Scientists have invented a device that can quickly produce large numbers of living entities that resemble very primitive human embryos.
Researchers welcomed the development, described Wednesday in the journal Nature, as an important advance for studying the earliest days of human embryonic development. But it also raises questions about where to draw the line in manufacturing "synthetic" human life.
Other scientists have previously created synthetic embryos, which are also known as embryoids. These entities are made by coaxing human stem cells to form structures found in very early human embryos. The research has raised questions about how similar to complete embryos they could and should be allowed to become.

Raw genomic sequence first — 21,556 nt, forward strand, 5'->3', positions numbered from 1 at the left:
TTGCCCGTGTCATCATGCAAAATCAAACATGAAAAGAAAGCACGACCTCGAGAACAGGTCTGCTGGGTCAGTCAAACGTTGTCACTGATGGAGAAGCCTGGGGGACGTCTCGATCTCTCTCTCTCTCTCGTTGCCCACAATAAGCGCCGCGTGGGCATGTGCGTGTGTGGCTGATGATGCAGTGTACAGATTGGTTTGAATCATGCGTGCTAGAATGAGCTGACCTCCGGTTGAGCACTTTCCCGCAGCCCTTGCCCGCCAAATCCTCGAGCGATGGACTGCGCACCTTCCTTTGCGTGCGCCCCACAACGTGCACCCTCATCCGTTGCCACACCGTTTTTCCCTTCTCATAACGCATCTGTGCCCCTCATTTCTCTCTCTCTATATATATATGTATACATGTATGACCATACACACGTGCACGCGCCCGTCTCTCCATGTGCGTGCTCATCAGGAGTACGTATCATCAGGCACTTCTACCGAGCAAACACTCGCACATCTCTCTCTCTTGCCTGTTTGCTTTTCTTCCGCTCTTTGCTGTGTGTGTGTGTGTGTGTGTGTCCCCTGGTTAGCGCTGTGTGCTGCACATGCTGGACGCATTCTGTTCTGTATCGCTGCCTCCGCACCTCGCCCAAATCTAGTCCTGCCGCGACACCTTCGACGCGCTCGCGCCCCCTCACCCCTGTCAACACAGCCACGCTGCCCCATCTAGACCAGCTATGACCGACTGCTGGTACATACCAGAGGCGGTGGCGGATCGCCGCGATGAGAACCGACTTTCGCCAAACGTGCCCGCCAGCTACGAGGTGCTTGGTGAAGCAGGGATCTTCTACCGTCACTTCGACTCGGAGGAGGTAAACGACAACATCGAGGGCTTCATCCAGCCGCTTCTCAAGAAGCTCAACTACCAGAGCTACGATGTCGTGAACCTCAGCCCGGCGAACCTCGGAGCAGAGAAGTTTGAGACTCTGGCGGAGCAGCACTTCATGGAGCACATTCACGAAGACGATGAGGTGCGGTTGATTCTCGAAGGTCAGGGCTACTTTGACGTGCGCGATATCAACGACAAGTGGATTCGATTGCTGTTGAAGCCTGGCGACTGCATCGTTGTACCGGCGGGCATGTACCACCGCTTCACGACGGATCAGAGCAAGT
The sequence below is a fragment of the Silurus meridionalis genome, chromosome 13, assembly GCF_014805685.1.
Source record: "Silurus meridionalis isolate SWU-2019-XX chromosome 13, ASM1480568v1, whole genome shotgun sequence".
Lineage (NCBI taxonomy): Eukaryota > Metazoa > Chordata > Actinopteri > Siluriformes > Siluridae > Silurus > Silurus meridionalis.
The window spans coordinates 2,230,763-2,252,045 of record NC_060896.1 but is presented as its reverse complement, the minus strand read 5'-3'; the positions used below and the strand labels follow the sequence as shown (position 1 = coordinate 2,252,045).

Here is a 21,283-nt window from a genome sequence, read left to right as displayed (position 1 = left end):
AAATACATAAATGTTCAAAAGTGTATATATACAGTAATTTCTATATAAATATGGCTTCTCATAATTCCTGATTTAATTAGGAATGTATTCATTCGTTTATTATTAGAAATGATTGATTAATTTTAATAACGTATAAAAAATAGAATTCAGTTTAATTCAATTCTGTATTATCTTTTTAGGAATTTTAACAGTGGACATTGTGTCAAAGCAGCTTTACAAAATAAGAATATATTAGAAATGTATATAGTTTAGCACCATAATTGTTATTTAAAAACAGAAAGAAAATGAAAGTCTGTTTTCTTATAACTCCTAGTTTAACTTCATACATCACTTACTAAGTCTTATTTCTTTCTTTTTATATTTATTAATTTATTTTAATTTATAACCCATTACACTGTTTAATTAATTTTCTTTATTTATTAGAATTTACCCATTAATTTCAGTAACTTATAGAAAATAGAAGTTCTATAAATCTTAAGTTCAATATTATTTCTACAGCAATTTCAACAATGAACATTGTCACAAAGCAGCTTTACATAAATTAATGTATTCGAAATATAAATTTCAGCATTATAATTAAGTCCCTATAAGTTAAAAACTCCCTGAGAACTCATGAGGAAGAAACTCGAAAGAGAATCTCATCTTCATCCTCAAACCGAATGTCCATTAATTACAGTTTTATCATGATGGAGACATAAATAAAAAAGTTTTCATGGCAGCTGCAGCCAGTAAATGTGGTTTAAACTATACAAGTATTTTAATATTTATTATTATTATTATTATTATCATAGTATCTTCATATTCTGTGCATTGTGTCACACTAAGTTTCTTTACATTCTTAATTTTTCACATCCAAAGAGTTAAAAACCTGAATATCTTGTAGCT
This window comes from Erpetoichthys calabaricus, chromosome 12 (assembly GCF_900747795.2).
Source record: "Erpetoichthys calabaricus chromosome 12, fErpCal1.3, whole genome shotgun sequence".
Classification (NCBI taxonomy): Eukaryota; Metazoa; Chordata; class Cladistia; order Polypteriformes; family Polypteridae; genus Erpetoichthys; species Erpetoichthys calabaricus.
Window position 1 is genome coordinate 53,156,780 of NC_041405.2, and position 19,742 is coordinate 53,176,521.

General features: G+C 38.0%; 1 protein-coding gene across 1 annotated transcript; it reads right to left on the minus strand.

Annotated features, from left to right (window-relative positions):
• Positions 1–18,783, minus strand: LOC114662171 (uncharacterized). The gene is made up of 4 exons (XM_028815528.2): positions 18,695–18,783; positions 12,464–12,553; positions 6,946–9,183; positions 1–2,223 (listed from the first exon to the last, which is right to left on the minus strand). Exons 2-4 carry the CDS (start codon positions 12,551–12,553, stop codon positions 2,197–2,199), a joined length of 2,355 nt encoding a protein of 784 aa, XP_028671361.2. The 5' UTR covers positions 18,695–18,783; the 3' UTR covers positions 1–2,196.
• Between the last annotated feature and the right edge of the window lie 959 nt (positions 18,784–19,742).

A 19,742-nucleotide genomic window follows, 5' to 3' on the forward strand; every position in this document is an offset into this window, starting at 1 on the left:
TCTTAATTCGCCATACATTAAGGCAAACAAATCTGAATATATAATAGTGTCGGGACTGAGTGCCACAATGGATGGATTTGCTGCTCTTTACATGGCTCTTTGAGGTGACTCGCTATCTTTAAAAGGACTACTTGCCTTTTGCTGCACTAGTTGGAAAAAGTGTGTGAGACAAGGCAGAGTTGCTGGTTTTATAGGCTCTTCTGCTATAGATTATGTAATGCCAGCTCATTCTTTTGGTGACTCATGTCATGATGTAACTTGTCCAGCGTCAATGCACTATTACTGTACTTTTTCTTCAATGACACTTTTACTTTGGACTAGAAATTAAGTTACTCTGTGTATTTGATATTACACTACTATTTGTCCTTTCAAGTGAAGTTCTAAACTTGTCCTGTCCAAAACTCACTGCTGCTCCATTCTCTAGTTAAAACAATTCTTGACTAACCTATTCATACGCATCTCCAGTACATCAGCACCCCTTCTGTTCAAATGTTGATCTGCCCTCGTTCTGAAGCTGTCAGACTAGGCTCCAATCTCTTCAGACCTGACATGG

The new work takes such research further by creating a method that can rapidly generate relatively large numbers of embryoids.
"This new system allows us to achieve a superior efficiency to generate these human embryo-like structures," says Jianping Fu, an associate professor of biomedical engineering at the University of Michigan in Ann Arbor, who led the research.
The new work takes such research further by creating a method that can rapidly... see more